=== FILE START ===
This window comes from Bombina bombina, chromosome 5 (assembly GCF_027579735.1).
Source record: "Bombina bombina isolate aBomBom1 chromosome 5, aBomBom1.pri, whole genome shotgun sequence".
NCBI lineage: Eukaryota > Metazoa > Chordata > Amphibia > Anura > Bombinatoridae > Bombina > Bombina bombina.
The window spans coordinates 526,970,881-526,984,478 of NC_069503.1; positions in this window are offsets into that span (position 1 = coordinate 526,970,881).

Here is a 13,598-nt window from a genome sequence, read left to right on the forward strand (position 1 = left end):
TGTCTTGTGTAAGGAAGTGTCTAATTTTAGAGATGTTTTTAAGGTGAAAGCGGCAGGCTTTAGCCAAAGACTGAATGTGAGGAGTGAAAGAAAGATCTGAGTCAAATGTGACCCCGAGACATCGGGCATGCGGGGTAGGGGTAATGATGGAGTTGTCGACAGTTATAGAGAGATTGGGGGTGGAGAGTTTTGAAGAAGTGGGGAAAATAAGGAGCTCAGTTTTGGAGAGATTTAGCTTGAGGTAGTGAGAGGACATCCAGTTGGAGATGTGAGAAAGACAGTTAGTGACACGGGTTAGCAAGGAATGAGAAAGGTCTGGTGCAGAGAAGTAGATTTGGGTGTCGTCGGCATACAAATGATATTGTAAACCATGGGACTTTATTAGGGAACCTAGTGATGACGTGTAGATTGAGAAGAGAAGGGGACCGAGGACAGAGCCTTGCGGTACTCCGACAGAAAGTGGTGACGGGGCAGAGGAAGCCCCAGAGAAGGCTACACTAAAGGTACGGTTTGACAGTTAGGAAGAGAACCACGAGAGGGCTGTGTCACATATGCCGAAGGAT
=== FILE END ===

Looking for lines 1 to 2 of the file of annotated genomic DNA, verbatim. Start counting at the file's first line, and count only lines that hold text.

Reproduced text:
This window comes from Bombina bombina, chromosome 5 (assembly GCF_027579735.1).
Source record: "Bombina bombina isolate aBomBom1 chromosome 5, aBomBom1.pri, whole genome shotgun sequence".